John Carson, his landlady’s husband, is a longtime maritime man, and as they warm themselves by the fire and amble along the hilly streets, Carson recounts episodes from his adventurous life––a subject the historical Stevenson had planned to write about, but never did.
With abundant wit and mellifluous prose, expressed using generously long sentences, Doyle transports readers to diverse lands, including the Borneo jungle, Sydney, war-torn America, and a haunted Irish village. He also perceptively imagines the young Stevenson, a man soaking up new friendships and life lessons while sharpening his talents.
It’s a wondrous sort of paradox that a fiction nested inside another fiction can convey many poignant truths. Doyle’s irresistible novel, which practically begs to be read aloud, is a triumphant ode to the power of storytelling.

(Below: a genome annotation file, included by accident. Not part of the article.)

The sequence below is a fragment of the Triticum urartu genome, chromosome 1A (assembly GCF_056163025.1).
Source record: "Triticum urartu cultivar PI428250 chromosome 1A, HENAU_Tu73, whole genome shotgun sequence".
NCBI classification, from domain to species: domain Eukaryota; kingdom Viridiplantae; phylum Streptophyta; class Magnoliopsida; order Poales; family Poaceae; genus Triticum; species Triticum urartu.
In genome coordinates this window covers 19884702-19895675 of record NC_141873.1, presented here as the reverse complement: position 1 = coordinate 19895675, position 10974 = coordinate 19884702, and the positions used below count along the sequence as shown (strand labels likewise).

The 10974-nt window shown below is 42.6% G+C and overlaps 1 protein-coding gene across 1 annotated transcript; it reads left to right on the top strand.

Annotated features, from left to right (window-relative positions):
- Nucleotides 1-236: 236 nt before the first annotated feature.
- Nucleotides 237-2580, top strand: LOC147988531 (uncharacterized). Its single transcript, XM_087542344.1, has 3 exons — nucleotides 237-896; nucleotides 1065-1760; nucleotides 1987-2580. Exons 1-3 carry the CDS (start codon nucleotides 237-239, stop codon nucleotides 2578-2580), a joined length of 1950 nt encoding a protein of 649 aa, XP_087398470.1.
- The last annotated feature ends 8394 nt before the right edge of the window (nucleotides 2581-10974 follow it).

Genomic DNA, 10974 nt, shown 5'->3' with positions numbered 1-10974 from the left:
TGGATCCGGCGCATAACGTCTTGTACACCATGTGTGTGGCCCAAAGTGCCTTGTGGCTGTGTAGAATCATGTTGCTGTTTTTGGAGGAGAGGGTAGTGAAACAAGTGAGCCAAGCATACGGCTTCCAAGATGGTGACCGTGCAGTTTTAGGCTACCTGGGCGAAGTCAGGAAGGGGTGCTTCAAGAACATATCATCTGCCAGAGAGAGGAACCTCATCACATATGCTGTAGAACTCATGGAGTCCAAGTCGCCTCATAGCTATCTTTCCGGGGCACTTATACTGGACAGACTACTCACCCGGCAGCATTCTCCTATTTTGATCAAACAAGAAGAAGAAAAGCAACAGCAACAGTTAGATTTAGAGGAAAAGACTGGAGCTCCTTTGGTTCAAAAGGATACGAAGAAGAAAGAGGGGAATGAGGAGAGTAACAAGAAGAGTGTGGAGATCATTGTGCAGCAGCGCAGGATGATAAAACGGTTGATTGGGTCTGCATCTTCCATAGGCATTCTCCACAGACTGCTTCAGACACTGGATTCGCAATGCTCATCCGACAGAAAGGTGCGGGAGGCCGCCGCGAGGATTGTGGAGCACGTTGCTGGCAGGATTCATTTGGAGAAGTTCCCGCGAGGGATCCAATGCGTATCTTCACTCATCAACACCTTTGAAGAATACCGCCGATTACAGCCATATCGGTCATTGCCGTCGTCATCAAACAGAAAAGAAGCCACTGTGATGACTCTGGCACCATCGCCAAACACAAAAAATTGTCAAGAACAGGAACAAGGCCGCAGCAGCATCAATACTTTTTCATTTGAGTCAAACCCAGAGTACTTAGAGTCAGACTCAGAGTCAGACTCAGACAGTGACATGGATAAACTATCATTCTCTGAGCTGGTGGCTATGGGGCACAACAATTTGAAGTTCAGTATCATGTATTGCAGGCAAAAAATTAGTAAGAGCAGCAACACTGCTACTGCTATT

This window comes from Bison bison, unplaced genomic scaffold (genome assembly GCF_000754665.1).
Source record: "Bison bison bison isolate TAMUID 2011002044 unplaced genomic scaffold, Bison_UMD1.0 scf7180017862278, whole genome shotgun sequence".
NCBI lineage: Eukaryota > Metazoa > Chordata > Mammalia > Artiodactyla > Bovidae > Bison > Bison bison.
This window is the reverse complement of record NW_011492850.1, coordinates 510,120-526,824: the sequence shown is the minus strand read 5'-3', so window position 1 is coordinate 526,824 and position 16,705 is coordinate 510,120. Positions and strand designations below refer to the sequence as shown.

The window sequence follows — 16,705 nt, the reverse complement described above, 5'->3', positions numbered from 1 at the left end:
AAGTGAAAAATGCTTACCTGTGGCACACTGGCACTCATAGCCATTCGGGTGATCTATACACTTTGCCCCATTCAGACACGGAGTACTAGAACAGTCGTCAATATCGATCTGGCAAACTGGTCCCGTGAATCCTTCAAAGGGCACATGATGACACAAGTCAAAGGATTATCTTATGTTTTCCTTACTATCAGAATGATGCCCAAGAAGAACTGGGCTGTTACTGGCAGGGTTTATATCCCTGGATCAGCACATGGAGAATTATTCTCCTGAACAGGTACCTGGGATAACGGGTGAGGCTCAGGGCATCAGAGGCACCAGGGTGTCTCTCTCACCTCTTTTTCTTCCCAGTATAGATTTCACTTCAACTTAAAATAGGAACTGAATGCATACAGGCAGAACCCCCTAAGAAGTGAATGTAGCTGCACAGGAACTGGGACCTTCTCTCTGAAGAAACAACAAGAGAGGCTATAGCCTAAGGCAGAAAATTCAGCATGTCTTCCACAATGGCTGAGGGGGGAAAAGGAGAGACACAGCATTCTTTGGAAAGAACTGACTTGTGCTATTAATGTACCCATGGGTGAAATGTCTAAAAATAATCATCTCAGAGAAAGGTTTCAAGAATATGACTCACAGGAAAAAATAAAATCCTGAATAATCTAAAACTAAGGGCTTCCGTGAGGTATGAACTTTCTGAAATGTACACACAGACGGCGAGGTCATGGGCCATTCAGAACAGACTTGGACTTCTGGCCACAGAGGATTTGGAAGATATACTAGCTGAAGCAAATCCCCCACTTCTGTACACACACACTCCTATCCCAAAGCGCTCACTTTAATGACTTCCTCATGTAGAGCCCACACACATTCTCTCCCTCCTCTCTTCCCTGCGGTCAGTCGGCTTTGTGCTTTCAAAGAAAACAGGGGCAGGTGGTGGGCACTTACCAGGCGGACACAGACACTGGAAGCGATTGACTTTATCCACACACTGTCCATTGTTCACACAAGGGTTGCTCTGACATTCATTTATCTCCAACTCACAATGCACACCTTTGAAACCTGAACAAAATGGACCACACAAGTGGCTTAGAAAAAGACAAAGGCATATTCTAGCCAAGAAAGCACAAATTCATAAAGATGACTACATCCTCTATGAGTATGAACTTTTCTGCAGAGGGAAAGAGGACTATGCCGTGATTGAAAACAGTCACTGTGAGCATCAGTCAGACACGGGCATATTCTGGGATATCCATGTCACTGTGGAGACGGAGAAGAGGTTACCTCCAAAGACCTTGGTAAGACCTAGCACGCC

The Adventures of John Carson in Several Quarters of the World is published tomorrow by Thomas Dunne, an imprint of St. Martin's Press, in hardcover and ebook. I wrote this review for Booklist, and the final version appeared in the 2/1 issue.
Some other notes:
- This review assignment arrived last October, at which point I hadn't heard anything about the book. I don't always have the best luck with novels about explorers or adventurers, so it was a pleasant surprise. There's a lot of story and wisdom included in this comparatively short novel (it's 240pp long).
- Unfortunately, I don't find the cover art all that inspiring; maybe the paperback will be an improvement.
- This novel would be a good fit for admirers of Stevenson's own works, as well as anyone who enjoyed Nancy Horan's Under the Wide and Starry Sky, which covers his relationship with his wife, Fanny Osbourne.